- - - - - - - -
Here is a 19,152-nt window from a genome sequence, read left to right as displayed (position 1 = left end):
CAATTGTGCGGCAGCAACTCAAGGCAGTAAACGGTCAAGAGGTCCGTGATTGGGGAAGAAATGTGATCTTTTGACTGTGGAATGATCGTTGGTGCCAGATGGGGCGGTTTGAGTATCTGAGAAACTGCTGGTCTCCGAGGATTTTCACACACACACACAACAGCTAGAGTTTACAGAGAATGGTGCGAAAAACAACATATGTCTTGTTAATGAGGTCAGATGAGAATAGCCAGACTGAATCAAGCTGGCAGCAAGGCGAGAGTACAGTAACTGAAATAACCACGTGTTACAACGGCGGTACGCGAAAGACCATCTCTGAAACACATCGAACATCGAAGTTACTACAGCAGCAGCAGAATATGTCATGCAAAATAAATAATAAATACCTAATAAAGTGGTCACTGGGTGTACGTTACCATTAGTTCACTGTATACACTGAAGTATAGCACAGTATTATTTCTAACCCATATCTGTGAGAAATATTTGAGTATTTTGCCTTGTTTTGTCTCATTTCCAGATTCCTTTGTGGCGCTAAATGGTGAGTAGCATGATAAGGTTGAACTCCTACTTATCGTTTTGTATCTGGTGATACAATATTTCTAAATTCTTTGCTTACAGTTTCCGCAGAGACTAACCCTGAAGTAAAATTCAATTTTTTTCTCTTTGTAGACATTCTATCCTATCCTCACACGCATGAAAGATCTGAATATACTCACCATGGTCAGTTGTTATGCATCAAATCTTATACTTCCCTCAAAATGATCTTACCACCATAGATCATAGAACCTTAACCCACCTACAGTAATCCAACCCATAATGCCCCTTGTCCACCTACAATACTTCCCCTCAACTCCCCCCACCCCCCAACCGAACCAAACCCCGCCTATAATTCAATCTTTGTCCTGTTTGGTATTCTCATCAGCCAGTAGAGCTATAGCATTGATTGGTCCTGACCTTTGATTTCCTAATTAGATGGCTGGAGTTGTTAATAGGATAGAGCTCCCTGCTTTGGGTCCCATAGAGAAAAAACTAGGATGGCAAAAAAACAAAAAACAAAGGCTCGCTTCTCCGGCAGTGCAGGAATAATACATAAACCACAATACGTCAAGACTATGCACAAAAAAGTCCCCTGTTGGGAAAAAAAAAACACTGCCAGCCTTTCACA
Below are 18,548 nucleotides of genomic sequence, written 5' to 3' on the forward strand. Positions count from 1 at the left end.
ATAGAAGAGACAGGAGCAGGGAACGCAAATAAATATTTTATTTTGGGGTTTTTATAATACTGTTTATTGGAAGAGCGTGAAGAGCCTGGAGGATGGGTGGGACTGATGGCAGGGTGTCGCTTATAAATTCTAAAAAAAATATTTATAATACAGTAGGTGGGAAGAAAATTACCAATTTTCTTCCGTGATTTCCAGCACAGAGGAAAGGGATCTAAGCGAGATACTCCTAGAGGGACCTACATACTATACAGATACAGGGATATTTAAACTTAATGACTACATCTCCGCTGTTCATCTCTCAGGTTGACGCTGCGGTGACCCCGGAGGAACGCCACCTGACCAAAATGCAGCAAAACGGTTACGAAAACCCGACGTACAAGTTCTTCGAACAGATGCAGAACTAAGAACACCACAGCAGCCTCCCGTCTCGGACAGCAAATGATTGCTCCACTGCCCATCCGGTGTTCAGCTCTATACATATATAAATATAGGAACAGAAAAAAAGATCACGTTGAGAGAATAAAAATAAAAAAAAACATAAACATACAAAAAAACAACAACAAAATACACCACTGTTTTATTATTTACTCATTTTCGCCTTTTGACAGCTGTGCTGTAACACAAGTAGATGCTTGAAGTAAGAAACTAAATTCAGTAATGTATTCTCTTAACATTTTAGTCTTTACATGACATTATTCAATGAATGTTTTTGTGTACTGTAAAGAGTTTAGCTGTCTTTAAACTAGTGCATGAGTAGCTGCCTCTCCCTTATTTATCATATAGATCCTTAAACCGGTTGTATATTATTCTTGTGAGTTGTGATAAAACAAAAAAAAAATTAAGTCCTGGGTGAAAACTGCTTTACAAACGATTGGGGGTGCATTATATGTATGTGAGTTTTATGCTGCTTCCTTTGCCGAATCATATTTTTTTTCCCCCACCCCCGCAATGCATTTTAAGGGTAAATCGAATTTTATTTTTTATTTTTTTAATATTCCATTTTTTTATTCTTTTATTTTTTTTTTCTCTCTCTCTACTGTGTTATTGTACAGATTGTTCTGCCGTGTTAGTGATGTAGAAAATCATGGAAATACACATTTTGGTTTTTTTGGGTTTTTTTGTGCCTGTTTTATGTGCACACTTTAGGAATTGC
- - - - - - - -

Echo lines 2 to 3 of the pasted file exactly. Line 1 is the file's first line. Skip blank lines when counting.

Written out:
CAATTGTGCGGCAGCAACTCAAGGCAGTAAACGGTCAAGAGGTCCGTGATTGGGGAAGAAATGTGATCTTTTGACTGTGGAATGATCGTTGGTGCCAGATGGGGCGGTTTGAGTATCTGAGAAACTGCTGGTCTCCGAGGATTTTCACACACACACACAACAGCTAGAGTTTACAGAGAATGGTGCGAAAAACAACATATGTCTTGTTAATGAGGTCAGATGAGAATAGCCAGACTGAATCAAGCTGGCAGCAAGGCGAGAGTACAGTAACTGAAATAACCACGTGTTACAACGGCGGTACGCGAAAGACCATCTCTGAAACACATCGAACATCGAAGTTACTACAGCAGCAGCAGAATATGTCATGCAAAATAAATAATAAATACCTAATAAAGTGGTCACTGGGTGTACGTTACCATTAGTTCACTGTATACACTGAAGTATAGCACAGTATTATTTCTAACCCATATCTGTGAGAAATATTTGAGTATTTTGCCTTGTTTTGTCTCATTTCCAGATTCCTTTGTGGCGCTAAATGGTGAGTAGCATGATAAGGTTGAACTCCTACTTATCGTTTTGTATCTGGTGATACAATATTTCTAAATTCTTTGCTTACAGTTTCCGCAGAGACTAACCCTGAAGTAAAATTCAATTTTTTTCTCTTTGTAGACATTCTATCCTATCCTCACACGCATGAAAGATCTGAATATACTCACCATGGTCAGTTGTTATGCATCAAATCTTATACTTCCCTCAAAATGATCTTACCACCATAGATCATAGAACCTTAACCCACCTACAGTAATCCAACCCATAATGCCCCTTGTCCACCTACAATACTTCCCCTCAACTCCCCCCACCCCCCAACCGAACCAAACCCCGCCTATAATTCAATCTTTGTCCTGTTTGGTATTCTCATCAGCCAGTAGAGCTATAGCATTGATTGGTCCTGACCTTTGATTTCCTAATTAGATGGCTGGAGTTGTTAATAGGATAGAGCTCCCTGCTTTGGGTCCCATAGAGAAAAAACTAGGATGGCAAAAAAACAAAAAACAAAGGCTCGCTTCTCCGGCAGTGCAGGAATAATACATAAACCACAATACGTCAAGACTATGCACAAAAAAGTCCCCTGTTGGGAAAAAAAAAACACTGCCAGCCTTTCACA
Below are 18,548 nucleotides of genomic sequence, written 5' to 3' on the forward strand. Positions count from 1 at the left end.